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An exogenous switching regression model with imperfect regime classification information is specified and applied to a study of cartel stability. An efficient estimation method is proposed which takes ~his imperfect information into account. The consequences of misclassification are analyzed.' The direction of the least squares bias is derived. An optimal regime classification rule is obtained and compared theoretically and empirically with other classification rules. We then examine the Joint Executive Committee, a railroad cartel in the l880s. The econometric evidence indicates that reversions to noncooperative behavior did occur for the firms in our sample, and these reversions involve a significant decrease in market price.
Higher Lawrence configurations
 J. Combin. Theory Ser. A
"... Abstract. Any configuration of lattice vectors gives rise to a hierarchy of higherdimensional configurations which generalize the Lawrence construction in geometric combinatorics. We prove finiteness results for the Markov bases, Graver bases and facet posets of these configurations, and we discuss ..."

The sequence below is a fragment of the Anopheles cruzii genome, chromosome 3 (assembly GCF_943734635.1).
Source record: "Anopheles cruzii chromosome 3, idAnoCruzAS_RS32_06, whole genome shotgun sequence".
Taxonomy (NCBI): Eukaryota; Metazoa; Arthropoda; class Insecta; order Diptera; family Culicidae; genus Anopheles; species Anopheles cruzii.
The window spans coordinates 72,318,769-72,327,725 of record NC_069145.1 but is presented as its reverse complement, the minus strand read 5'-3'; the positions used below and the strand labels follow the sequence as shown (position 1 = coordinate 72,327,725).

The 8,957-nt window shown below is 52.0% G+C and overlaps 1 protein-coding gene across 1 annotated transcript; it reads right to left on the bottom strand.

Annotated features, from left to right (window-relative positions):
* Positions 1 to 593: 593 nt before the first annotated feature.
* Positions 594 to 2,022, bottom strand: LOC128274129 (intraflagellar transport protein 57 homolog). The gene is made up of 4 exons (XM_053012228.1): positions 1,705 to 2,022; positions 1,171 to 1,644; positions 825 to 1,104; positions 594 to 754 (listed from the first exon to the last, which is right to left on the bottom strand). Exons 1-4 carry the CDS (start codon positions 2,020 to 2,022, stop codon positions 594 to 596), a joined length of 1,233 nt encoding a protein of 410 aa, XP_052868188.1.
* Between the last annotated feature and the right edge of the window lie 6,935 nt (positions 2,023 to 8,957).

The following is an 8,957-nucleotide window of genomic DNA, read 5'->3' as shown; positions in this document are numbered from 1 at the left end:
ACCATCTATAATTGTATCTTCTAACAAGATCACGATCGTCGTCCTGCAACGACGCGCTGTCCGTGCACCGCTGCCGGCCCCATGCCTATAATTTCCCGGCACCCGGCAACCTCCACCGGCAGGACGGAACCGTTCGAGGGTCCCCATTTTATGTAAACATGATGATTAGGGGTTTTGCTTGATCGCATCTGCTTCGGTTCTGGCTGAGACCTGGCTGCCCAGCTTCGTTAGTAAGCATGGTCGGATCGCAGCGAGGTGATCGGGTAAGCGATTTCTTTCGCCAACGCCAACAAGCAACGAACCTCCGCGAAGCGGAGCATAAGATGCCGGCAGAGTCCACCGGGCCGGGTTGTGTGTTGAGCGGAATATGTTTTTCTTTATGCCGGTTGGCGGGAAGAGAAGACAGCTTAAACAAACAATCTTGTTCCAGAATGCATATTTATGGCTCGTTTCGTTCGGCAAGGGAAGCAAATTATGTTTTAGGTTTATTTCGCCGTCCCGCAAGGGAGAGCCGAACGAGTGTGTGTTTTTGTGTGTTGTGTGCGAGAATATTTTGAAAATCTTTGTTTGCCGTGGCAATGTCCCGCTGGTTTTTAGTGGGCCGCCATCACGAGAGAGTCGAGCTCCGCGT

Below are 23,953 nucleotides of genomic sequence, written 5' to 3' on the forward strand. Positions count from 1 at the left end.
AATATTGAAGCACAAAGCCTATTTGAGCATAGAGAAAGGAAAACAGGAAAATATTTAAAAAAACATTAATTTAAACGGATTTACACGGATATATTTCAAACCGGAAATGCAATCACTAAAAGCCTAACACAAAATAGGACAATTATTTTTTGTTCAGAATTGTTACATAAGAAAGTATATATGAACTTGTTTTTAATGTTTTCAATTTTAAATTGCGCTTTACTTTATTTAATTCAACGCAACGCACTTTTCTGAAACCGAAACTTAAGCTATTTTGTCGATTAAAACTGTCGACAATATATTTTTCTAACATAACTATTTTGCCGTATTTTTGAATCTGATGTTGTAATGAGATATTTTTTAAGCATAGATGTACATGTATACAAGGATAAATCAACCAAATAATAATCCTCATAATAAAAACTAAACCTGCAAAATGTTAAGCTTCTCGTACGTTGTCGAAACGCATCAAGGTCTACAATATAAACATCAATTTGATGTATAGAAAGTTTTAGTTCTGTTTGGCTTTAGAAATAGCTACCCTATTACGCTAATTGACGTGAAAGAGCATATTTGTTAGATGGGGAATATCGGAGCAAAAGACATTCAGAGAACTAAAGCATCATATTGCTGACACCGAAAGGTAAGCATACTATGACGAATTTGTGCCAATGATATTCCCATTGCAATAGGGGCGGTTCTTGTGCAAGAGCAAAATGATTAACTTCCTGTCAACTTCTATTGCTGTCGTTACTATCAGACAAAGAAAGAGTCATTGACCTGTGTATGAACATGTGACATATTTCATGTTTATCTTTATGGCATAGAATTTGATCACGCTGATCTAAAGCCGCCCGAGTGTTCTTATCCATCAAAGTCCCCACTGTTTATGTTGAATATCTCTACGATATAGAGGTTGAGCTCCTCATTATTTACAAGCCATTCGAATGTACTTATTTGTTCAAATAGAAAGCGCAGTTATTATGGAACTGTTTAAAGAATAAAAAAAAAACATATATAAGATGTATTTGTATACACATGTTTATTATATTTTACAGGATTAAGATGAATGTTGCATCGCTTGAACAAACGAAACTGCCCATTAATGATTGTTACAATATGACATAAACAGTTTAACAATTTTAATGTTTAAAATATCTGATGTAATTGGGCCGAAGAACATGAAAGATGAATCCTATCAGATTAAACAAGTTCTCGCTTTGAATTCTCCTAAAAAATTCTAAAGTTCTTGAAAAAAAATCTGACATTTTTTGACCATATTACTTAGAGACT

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Cited by 45 (2 self)
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Abstract. Any configuration of lattice vectors gives rise to a hierarchy of higherdimensional configurations which generalize the Lawrence construction in geometric combinatorics. We prove finiteness results for the Markov bases, Graver bases and facet posets of these configurations, and we discuss applications to the statistical theory of loglinear models. 1.
A finiteness theorem for markov bases of hierarchical models
 J. COMB. THEORY SER. A
, 2007
"... We show that the complexity of the Markov bases of multidimensional tables stabilizes eventually if a single table dimension is allowed to vary. In particular, if this table dimension is greater than a computable bound, the Markov bases consist of elements from Markov bases of smaller tables. We giv ..."
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Cited by 39 (4 self)
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We show that the complexity of the Markov bases of multidimensional tables stabilizes eventually if a single table dimension is allowed to vary. In particular, if this table dimension is greater than a computable bound, the Markov bases consist of elements from Markov bases of smaller tables. We give an explicit formula for this bound in terms of Graver bases. We also compute these Markov and Graver complexities for all K × 2 × 2 × 2 tables.
Interruptions in group discussions: the effects of gender and group composition
 American Sociological Review
, 1989
"... ..."